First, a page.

3. Promoting Cooperative Federalism
a. Facilitating Intergovernmental Fiscal TransfersFoster’s cooperative federalism by facilitating intergovernmental fiscal transfers
The Finance Commission conducts extensive consultations with States to understand their unique needs and challenges.
4. Five-Year Review Cycle
a. Periodic Review of Fiscal ArrangementsThe 14th, 15th, and upcoming 16th Finance Commissions allow for a periodic review of fiscal arrangements.
This ensures that fiscal transfers remain relevant and effective in light of evolving economic and social realities.
5. Expertise and Recommendations
a. Composition of ExpertsComprising experts in economics, finance, and public administration, the Finance Commission’s recommendations are based on rigorous analysis, consultations, and assessments of various factors.
6. Resolving Fiscal Conflicts
a. Platform for Conflict Resolution between Centre and States– The Finance Commission serves as a platform for resolving conflicts and disputes between the Centre and the States concerning fiscal matters
7. Strengthening Fiscal Discipline
a. Assessing Fiscal Performance and NeedsBy assessing the fiscal performance and needs of the States, the Finance Commission encourages responsible fiscal behaviour and discourages imprudent spending practices, thus contributing to fiscal discipline.
The 14th FC introduced fiscal deficit targets and debt-GSDP ratios to encourage fiscal prudence by States.

 

Measures to Strengthen the Finance Commission

  1. Regularization of Appointments
    1. Implement the recommendations of the Punchhi Commission, which suggested that the Finance Commission’s appointment should be regularized to ensure its autonomy and periodic review.
  2. Enhanced Consultations:
    1. Encourage the Finance Commission to conduct extensive consultations with state governments, local bodies, and other stakeholders, as recommended by the NITI Aayog.
  3. Fiscal Responsibility Legislation:
    1. Promote the implementation of Fiscal Responsibility and Budget Management (FRBM) Acts at the state level, as suggested by the Fourteenth Finance Commission.
  4. Greater Transparency:
    1. Implement the recommendations of the Raghuram Rajan Committee by enhancing transparency in the Finance Commission’s decision-making process. Publish detailed reports and rationale behind resource allocation to promote accountability.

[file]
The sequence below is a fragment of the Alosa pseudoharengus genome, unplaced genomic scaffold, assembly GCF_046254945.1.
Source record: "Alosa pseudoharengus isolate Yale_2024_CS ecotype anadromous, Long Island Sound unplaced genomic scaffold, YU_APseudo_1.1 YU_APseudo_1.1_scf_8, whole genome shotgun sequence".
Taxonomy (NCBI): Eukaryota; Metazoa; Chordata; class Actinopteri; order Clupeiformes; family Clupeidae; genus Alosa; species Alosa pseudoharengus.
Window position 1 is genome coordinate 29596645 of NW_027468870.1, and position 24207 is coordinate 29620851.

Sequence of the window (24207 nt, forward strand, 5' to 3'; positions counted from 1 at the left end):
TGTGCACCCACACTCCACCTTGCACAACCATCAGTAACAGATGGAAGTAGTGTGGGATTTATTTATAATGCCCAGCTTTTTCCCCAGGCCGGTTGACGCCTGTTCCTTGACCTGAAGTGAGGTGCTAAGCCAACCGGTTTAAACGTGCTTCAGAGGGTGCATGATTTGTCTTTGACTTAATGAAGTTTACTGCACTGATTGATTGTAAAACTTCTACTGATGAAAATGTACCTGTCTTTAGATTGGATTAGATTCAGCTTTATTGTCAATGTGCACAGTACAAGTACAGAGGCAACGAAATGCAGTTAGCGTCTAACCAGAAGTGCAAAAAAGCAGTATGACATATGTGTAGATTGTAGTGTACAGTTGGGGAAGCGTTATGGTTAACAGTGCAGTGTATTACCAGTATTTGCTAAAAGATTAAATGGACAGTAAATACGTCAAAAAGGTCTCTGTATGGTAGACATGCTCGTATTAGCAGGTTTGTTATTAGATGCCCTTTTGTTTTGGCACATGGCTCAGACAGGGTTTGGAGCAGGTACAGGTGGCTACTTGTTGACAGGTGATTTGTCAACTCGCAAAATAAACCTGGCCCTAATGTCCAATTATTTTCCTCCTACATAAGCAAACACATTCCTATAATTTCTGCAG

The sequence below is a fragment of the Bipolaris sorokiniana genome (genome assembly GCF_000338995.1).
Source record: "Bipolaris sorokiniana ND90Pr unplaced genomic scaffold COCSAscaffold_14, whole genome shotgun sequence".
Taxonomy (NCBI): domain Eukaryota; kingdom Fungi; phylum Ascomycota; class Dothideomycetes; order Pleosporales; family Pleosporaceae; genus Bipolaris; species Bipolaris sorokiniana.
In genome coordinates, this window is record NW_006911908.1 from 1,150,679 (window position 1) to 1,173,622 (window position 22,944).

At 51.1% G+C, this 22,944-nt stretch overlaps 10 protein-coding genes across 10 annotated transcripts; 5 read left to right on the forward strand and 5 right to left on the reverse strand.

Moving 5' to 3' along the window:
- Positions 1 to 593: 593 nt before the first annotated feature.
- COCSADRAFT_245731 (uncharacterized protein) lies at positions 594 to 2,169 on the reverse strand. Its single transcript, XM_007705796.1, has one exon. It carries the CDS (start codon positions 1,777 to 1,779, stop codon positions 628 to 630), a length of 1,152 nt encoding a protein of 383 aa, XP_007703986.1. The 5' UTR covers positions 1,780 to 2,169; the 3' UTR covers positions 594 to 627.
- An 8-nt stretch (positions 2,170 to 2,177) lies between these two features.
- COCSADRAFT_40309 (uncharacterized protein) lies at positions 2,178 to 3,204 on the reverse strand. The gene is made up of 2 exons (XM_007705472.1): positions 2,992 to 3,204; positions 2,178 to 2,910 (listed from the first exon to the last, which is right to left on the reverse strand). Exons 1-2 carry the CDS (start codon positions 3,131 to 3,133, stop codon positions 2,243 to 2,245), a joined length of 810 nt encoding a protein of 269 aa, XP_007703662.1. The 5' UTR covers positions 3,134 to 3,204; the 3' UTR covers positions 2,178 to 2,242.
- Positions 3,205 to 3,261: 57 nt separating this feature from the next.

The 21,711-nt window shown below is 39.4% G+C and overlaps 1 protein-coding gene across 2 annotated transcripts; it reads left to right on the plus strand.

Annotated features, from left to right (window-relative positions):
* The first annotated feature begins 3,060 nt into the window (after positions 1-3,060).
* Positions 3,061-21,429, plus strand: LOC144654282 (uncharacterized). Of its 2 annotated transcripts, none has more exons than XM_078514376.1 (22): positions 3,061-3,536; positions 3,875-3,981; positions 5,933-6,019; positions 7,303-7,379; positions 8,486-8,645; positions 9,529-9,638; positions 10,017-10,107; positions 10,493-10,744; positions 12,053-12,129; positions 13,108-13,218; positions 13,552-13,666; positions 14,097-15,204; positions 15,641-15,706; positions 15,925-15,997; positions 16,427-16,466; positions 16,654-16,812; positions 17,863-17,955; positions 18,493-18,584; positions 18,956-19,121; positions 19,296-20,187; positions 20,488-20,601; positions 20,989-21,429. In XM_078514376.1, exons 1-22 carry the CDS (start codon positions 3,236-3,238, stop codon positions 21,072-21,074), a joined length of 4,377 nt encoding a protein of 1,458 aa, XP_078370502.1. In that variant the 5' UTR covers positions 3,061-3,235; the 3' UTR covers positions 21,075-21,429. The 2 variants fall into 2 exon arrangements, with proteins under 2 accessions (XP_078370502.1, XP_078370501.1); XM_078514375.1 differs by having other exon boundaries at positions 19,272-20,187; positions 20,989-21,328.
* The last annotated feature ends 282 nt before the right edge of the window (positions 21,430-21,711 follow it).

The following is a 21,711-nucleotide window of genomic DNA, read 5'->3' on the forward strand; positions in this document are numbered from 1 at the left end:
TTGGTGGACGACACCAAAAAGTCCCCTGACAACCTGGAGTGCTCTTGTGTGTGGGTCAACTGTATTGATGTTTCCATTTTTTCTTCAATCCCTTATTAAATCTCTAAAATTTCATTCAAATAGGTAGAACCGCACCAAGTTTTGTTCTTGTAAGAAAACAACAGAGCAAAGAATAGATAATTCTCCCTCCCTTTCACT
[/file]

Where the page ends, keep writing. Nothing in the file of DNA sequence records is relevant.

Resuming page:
5. Horizontal Devolution Formula:
    1. Review and update the horizontal devolution formula periodically, as suggested by the C. Pant Committee. This will ensure that the formula remains relevant and responsive to changing economic realities.
  6. Timely Implementation
    1. Ensure timely implementation of the Finance Commission’s recommendations, as emphasized by various committees. Delays can disrupt state budget planning and hinder development projects.
  7. Periodic Review
    1. Continuously review the Finance Commission’s functioning and effectiveness through parliamentary committees, as suggested by the Sivaraman Committee. Regular evaluations can lead to improvements.

 

Conclusion

By adopting these measures, India can strengthen the Finance Commission’s role as a ‘balancing wheel of fiscal federalism,’ ensuring fair and equitable resource distribution, fiscal discipline, and cooperative governance across states and local bodies.

  

Mains Links:

Discuss the recommendations of the 13th Finance Commission which have been a departure from the previous commissions for strengthening the local government finances. (UPSC 2013)

 

Consider the following: (UPSC 2023)

  1. Demographic performance
  2. Forest and ecology
  3. Governance reforms
  4. Stable government
  5. Tax and fiscal efforts

 

For the horizontal tax devolution, the Fifteenth Finance Commission used how many of the above as criteria other than population area and income distance?

(a) Only two
(b) Only three
(c) Only four
(d) All five

 

Ans: B